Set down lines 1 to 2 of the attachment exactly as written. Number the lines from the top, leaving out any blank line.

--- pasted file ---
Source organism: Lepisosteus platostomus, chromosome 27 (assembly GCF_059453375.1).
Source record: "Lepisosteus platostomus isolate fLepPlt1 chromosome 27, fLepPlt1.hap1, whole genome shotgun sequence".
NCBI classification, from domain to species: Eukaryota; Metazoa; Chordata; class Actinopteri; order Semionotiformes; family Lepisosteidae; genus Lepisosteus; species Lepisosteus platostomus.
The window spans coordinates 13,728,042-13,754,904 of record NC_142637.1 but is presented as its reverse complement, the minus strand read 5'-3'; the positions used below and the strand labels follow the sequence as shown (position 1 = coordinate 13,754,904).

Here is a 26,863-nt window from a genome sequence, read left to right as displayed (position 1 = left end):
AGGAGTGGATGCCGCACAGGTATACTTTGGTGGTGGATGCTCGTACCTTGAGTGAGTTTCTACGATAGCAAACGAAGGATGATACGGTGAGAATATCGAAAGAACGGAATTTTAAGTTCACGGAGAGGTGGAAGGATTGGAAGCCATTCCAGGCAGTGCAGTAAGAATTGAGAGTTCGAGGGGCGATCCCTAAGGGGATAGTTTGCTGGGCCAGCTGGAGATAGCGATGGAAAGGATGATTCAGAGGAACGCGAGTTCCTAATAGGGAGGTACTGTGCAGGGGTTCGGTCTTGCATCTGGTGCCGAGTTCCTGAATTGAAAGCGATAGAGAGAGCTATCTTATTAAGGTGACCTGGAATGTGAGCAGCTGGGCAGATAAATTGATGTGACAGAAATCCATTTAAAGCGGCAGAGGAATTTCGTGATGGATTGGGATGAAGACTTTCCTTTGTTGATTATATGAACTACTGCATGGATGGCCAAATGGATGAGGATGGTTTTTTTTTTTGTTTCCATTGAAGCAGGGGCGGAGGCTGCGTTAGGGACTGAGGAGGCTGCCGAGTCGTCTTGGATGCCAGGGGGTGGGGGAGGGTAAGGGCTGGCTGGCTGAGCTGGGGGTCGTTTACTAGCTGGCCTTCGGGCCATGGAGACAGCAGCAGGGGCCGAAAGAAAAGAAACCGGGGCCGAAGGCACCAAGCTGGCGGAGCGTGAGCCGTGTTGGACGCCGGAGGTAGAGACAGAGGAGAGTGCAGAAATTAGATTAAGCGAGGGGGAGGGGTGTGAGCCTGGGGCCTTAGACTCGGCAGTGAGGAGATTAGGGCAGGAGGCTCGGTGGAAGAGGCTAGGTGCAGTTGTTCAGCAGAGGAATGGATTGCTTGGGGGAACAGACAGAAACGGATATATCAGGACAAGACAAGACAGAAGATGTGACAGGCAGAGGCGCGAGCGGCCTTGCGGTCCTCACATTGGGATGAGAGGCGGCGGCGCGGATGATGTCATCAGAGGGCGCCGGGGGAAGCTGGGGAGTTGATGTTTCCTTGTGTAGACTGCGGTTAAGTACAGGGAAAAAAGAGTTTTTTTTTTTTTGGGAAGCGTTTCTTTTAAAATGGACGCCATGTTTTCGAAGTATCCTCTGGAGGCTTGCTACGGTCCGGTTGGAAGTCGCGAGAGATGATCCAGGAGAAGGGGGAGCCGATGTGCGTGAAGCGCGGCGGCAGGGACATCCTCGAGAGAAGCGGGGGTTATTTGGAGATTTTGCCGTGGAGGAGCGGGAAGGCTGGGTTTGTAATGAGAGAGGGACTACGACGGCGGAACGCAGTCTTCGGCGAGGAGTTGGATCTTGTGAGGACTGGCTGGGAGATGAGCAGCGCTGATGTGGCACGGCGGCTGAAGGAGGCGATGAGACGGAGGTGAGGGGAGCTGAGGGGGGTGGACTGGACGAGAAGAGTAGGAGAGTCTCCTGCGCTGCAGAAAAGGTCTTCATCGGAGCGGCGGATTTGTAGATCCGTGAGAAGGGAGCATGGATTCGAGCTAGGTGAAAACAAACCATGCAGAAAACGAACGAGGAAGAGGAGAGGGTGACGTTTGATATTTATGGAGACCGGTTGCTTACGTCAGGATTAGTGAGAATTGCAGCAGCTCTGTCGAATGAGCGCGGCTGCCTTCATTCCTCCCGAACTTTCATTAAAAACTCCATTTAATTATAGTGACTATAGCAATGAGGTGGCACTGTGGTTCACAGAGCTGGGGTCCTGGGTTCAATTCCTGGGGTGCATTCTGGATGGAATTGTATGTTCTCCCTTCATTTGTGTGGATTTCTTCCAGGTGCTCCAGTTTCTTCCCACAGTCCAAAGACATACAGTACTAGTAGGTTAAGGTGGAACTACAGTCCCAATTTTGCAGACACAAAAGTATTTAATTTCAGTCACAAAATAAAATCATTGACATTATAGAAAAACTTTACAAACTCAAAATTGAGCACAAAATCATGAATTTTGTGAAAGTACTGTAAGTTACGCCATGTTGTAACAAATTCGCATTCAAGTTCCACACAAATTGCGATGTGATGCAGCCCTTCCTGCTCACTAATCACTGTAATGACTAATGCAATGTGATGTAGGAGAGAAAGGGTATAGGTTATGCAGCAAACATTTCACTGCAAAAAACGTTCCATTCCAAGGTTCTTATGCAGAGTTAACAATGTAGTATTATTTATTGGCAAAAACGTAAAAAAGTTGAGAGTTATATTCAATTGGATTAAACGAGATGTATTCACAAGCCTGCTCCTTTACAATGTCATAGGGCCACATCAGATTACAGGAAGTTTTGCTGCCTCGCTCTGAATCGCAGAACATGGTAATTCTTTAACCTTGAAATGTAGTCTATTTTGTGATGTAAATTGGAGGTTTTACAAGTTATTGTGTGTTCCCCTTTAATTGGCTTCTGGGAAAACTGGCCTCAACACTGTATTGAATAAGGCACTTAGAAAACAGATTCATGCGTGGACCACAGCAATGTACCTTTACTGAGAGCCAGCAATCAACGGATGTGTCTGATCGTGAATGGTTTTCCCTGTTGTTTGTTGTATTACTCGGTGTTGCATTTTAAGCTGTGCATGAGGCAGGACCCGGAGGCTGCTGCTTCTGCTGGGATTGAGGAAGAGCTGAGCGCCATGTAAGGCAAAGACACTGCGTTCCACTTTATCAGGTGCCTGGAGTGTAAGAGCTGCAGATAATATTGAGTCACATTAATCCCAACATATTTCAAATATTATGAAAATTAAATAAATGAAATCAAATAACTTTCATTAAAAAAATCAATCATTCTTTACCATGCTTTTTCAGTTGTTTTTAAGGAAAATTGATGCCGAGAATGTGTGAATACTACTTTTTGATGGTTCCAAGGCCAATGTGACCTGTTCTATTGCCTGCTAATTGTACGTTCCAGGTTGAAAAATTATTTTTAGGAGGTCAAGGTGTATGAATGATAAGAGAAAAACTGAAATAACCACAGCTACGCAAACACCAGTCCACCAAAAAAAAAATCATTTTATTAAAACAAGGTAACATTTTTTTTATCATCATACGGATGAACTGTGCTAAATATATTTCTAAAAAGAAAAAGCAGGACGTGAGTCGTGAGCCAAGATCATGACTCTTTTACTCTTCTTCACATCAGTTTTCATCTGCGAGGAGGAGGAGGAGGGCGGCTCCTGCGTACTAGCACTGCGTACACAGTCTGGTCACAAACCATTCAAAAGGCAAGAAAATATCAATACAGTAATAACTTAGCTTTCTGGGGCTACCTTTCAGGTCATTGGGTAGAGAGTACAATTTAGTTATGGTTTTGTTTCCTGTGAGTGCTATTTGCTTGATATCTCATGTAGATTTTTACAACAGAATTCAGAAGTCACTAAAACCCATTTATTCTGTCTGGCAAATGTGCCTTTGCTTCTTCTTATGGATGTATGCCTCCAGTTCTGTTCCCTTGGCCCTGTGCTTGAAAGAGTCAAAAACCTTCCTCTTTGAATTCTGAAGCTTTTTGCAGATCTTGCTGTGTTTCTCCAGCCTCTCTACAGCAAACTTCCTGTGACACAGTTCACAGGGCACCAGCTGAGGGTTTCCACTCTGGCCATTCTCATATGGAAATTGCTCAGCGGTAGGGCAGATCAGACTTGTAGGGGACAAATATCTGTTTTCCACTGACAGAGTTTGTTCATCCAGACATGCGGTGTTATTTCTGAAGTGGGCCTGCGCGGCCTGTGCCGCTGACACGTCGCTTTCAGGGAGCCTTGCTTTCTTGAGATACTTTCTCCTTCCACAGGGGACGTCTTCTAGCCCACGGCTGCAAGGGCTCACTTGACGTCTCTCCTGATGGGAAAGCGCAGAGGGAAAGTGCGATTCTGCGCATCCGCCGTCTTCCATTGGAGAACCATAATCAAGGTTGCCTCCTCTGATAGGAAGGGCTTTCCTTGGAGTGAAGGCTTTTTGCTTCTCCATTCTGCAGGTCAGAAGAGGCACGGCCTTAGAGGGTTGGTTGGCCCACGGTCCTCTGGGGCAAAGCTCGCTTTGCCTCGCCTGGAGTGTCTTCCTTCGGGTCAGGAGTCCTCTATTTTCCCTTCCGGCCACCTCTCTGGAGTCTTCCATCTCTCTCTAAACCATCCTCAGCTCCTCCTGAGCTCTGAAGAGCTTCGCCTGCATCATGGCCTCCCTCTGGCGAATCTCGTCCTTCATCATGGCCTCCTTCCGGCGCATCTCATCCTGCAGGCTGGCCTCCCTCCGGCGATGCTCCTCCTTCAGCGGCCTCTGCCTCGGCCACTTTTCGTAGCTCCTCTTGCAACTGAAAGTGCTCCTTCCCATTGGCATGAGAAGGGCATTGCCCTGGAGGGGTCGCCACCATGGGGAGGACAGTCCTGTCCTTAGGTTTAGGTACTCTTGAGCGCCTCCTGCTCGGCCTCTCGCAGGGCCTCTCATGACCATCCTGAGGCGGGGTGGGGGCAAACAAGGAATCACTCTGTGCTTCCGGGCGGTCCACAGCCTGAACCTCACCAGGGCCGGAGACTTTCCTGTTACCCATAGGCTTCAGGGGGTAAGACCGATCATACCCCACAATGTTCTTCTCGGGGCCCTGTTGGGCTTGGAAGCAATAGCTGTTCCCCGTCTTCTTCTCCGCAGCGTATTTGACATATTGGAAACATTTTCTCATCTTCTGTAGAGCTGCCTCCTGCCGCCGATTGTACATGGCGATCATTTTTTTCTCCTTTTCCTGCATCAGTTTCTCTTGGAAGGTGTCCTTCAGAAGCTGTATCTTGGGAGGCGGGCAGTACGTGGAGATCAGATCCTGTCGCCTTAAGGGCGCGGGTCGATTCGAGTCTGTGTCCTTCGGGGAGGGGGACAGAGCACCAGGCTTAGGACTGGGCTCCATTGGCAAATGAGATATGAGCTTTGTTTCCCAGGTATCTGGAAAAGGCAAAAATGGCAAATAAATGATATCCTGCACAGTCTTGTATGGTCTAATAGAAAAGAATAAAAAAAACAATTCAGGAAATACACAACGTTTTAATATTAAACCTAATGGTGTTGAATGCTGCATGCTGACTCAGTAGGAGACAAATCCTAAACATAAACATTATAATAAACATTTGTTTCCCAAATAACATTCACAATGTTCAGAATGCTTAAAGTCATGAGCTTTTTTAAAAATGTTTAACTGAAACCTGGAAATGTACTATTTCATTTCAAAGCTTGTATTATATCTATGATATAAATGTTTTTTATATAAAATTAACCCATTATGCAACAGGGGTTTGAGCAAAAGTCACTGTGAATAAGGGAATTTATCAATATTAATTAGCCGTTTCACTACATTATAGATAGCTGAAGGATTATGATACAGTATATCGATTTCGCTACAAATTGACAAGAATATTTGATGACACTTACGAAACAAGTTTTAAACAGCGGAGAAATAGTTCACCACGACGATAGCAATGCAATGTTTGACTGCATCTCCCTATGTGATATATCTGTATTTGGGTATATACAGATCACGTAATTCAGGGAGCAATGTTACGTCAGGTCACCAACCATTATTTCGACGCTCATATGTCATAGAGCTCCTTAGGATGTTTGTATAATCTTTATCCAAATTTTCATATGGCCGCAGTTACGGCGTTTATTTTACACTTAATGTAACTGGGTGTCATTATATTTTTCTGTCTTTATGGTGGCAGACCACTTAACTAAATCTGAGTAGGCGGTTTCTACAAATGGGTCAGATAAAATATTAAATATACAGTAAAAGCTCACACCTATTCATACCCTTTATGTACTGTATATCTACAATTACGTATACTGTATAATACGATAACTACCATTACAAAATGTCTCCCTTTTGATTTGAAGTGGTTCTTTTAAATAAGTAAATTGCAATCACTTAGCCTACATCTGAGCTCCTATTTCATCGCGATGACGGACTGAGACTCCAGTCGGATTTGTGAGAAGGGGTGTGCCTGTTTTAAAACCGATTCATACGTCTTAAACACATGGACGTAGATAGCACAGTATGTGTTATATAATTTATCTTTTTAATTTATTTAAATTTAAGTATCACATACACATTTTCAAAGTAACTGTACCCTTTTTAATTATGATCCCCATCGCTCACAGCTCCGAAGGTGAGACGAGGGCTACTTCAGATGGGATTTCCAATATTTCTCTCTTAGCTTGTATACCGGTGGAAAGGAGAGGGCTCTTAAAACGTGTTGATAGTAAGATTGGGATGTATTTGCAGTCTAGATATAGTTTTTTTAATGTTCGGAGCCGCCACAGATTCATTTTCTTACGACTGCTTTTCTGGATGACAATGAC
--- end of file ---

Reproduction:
Source organism: Lepisosteus platostomus, chromosome 27 (assembly GCF_059453375.1).
Source record: "Lepisosteus platostomus isolate fLepPlt1 chromosome 27, fLepPlt1.hap1, whole genome shotgun sequence".